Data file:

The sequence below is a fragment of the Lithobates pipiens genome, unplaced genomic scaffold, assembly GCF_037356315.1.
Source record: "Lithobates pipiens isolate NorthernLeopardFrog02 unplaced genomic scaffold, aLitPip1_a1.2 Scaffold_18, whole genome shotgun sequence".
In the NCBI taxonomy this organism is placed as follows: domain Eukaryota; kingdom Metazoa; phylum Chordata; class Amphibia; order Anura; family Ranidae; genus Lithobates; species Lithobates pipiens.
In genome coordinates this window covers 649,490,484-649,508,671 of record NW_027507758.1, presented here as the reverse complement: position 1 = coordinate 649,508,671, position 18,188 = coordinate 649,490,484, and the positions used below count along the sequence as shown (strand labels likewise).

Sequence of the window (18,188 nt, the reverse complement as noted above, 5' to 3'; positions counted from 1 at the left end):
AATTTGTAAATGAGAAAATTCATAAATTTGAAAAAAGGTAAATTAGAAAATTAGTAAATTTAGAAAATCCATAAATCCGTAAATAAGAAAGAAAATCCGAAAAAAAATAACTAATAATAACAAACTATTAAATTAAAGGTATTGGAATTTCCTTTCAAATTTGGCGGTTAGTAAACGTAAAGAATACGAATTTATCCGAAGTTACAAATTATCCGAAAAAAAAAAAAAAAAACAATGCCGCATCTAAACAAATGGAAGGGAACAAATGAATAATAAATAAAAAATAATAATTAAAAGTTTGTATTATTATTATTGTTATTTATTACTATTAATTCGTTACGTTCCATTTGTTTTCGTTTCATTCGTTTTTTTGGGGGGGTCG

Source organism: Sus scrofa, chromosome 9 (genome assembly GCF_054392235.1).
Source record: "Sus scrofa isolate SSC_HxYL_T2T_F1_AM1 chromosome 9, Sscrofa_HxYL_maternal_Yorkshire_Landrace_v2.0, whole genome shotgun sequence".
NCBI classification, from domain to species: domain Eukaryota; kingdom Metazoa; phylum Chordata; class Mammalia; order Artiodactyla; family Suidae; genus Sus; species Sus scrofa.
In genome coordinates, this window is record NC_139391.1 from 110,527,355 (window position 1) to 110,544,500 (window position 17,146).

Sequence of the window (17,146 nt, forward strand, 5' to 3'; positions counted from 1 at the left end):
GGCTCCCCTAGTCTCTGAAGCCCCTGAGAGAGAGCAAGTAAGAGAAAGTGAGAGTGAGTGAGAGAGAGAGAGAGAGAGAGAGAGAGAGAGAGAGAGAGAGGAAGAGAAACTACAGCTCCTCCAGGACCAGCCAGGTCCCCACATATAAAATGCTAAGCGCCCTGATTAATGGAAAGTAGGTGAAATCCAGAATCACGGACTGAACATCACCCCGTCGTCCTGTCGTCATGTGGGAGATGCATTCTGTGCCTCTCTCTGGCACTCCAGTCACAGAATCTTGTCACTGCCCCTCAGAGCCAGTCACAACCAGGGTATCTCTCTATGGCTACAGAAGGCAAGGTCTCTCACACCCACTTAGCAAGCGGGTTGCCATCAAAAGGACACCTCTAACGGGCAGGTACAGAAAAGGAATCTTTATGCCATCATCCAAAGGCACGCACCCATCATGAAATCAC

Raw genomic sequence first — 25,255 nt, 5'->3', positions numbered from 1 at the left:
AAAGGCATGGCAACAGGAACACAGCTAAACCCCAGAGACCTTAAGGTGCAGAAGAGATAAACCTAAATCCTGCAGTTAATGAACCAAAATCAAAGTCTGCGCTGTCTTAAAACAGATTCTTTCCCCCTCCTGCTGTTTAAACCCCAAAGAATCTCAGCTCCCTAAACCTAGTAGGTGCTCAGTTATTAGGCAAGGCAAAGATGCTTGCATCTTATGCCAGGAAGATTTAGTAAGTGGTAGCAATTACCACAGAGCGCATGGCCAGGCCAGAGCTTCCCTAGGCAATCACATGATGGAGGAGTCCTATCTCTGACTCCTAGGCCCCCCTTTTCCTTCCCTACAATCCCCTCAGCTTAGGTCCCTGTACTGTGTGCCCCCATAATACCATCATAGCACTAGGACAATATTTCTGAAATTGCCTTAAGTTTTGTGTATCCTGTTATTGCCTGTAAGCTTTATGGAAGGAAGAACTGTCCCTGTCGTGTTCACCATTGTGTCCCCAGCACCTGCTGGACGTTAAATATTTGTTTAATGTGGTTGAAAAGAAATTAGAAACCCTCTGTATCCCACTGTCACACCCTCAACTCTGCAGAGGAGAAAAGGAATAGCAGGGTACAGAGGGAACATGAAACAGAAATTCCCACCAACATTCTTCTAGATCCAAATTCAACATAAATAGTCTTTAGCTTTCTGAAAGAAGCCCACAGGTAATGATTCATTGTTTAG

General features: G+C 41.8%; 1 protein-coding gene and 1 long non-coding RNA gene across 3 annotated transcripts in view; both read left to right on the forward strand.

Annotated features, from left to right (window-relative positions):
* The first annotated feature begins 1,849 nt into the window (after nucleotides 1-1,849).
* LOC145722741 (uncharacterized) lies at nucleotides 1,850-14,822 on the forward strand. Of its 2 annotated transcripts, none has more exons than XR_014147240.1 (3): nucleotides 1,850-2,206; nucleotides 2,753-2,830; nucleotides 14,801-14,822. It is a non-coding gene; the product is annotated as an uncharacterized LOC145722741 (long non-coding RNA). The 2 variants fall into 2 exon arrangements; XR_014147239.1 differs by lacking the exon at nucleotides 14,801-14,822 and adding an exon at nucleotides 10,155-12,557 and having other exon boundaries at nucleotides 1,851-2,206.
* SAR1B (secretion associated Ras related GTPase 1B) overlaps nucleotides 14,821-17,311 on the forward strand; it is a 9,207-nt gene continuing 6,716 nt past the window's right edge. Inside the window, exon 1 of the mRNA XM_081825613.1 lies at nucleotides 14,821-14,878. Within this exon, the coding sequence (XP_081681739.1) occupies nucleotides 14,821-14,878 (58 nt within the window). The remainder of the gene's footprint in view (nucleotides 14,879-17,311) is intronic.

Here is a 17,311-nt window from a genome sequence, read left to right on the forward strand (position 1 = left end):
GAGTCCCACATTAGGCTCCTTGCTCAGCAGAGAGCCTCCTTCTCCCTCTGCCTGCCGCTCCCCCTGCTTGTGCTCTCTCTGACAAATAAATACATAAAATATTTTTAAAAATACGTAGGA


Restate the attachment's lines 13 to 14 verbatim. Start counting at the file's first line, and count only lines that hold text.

Raw genomic sequence first — 25,255 nt, 5'->3', positions numbered from 1 at the left:
AAAGGCATGGCAACAGGAACACAGCTAAACCCCAGAGACCTTAAGGTGCAGAAGAGATAAACCTAAATCCTGCAGTTAATGAACCAAAATCAAAGTCTGCGCTGTCTTAAAACAGATTCTTTCCCCCTCCTGCTGTTTAAACCCCAAAGAATCTCAGCTCCCTAAACCTAGTAGGTGCTCAGTTATTAGGCAAGGCAAAGATGCTTGCATCTTATGCCAGGAAGATTTAGTAAGTGGTAGCAATTACCACAGAGCGCATGGCCAGGCCAGAGCTTCCCTAGGCAATCACATGATGGAGGAGTCCTATCTCTGACTCCTAGGCCCCCCTTTTCCTTCCCTACAATCCCCTCAGCTTAGGTCCCTGTACTGTGTGCCCCCATAATACCATCATAGCACTAGGACAATATTTCTGAAATTGCCTTAAGTTTTGTGTATCCTGTTATTGCCTGTAAGCTTTATGGAAGGAAGAACTGTCCCTGTCGTGTTCACCATTGTGTCCCCAGCACCTGCTGGACGTTAAATATTTGTTTAATGTGGTTGAAAAGAAATTAGAAACCCTCTGTATCCCACTGTCACACCCTCAACTCTGCAGAGGAGAAAAGGAATAGCAGGGTACAGAGGGAACATGAAACAGAAATTCCCACCAACATTCTTCTAGATCCAAATTCAACATAAATAGTCTTTAGCTTTCTGAAAGAAGCCCACAGGTAATGATTCATTGTTTAG